9 Tips to Prevent and Treat Sore Nipples from Breastfeeding 

sore nipples

When it comes to breastfeeding babies, sore nipples might be the most frustrating drawback. And, because it’s so common, some moms even assume it’s an inevitable part of the nursing experience. However, there are many ways to manage and reduce this symptom. No worry, here are 10 tips to prevent and treat sore nipples at any stage of your breastfeeding journey.

Let Your Baby Self-latch

tips to prevent and treat sore nipples

Newborn babies have breastfeeding instincts and they are capable of finding and latching on their mother’s breasts well with minimal help. So, there’s no need to worry too much about supporting your child to find your breasts while breastfeeding. With your baby’s mouth near your breasts and the skin to skin contact, your baby will orient to latch on instantly. This will take time but usually results in an effective and comfortable latch.

Although some medications during labor might make this process more difficult for some babies in the first hours or days after birth, they will figure it out eventually.


Whether you’re using cradle position, side-lying or laid back, make sure that you focus on supporting their shoulders and neck, not their head. So, your newborn can tip their head back and bring their chin into your breast first, which is the first step of practicing a good latch. On top of that, your nipple should be pointed towards their nose. Therefore, when your baby latches, it will be in the perfect place to slide deeply into their mouth.

Adjust without Unlatching

Many moms might think that something is wrong whenever they feel hurt while breastfeeding. And, sometimes, mothers are advised to unlatch and start over. But, the problem with this approach is how babies will respond every time their mom does that. Some might get so frustrated, they even refuse to nurse and start crying or begin clamping down on your nipple. Also, it will put you at more risk of nipple damage, if your baby fails to latch on repeatedly. 

Instead, try first to adjust your baby’s position while nursing. So, the rest of the feeding process can be more comfortable. You can also try to bring your baby closer, let their head tip back a bit more, so both of you and your baby and adjust to make it more pleasant. Depending on the position of your nipple, your baby may need to be lower or more out to the side.

Watch for Early Hunger Signs

Normally, moms with sore nipples will want to space feedings out as long as possible. That’s totally understandable because it takes time to heal! However, a hungry baby isn’t going to have much patience. Therefore, they might try to grab at your nipple more vigorously, which will cause more pain. So, feeding your baby as soon as they seem hungry can make it easier to work on getting a good latch every time.

Check for Tongue-tie

Tongue-tie might not cause any health issues but it can make your baby difficult to feed. A baby with a tongue-tie isn’t able to lift their tongue or move it forward normally. And, this means they can’t use it to help extract milk from the breast. Instead, they will try to use their gum and chew it, causing severe pain and eventually, sore nipples.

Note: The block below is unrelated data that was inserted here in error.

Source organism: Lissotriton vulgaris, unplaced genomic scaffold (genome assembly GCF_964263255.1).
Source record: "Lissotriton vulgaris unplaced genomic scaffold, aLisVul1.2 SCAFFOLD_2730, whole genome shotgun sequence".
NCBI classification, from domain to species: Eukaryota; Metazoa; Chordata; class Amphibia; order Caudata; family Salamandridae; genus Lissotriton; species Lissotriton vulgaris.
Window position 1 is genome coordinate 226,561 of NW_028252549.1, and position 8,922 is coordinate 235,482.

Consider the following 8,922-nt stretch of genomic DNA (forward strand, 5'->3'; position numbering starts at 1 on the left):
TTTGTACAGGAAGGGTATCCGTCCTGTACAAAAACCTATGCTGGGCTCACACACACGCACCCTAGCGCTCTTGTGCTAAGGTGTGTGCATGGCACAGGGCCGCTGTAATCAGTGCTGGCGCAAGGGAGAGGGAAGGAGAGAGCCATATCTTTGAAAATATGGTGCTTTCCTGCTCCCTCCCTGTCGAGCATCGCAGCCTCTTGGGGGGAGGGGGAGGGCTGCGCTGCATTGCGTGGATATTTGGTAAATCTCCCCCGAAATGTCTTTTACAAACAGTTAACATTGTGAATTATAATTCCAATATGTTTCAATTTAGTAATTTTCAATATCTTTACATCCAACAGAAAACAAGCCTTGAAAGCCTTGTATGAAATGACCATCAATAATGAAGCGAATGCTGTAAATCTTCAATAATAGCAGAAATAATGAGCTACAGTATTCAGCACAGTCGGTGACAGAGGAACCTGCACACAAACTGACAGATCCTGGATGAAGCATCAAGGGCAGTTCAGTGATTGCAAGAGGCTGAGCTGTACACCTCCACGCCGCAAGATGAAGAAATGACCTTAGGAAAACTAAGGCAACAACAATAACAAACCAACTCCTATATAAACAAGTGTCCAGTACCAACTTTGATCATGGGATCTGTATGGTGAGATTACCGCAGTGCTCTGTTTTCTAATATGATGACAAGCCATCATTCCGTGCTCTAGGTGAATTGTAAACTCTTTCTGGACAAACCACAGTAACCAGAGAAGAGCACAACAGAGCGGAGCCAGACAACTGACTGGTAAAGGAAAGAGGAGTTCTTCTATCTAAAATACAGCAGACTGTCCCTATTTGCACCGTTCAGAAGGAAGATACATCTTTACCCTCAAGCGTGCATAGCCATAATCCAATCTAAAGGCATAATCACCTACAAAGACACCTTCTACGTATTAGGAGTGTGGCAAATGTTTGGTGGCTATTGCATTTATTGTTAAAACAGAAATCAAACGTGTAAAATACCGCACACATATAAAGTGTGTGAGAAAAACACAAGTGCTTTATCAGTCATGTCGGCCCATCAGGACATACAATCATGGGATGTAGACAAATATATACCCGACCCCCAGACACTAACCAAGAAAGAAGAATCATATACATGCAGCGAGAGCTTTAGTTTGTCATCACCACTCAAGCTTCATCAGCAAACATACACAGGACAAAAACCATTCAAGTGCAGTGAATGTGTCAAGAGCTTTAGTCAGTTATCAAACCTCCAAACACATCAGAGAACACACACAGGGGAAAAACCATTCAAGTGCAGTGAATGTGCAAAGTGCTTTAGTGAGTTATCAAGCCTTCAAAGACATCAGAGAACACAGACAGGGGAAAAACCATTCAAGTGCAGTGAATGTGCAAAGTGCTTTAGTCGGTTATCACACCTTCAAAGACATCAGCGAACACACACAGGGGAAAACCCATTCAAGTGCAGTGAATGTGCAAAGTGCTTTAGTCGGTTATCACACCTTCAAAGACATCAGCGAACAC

Look to see if your baby can stick their tongue out past the bottom lip or lift it up to the roof of their mouth when crying to check. If your baby seems unable to make these movements, consult with your doctor for more advice.

Use Nipple Shields Cautiously

Nipple shields are often recommended to protect sore nipples while feeding. But, it is usually used as the last resort. Moreover, you should only wear this device to breastfeed if you are under the care and supervision of a physician, lactation consultant, or another person who has experience with it. Sometimes, if nipple shields are not used correctly, they can cause more problems than helping. Even though nipple shields look like normal bottle nipples, your baby might not latch onto it well. Also, the different shapes and feel may make your baby have difficulty in breastfeeding while you’re not using it.

Your Milk Can Heal

With its natural antiseptic properties, breast milk can be placed on scratches or sores to reduce pain. On top of that, the antibody IgA prevents germs from forming on your wound and boots the healing process. So, you should express a little milk onto your nipple and let it air-dry to heal the damage. In addition, another option is to apply an ice pack just before you feed your baby to temporarily numb the nipple as you latch your baby on.

Give Your Nipples more Space

If your nipples are sore and damaged, you may find that anything contacts can make it hurt even more. So, using breastfeeding pads to protect them from being touched by your bra is a great idea. But still, we recommend exposing your nipples to the air for a few minutes after breastfeeding. So, they will stay dry and heal more effectively.

Seek out Help

Many people think it’s normal for breastfeeding to be painful, at least in the beginning. But, if these tips haven’t helped you resolve the problem, seek out a lactation consultant who can look at your particular situation and give you some suggestions.

Remember that sore nipples will normally disappear after the first few days of breastfeeding. Don’t let it wear you down and stop breastfeeding your baby. It’s nothing for what you had been through during pregnancy! Be proud of yourself because you are a great mom. Feel free to share your mom’s experience in the comments!


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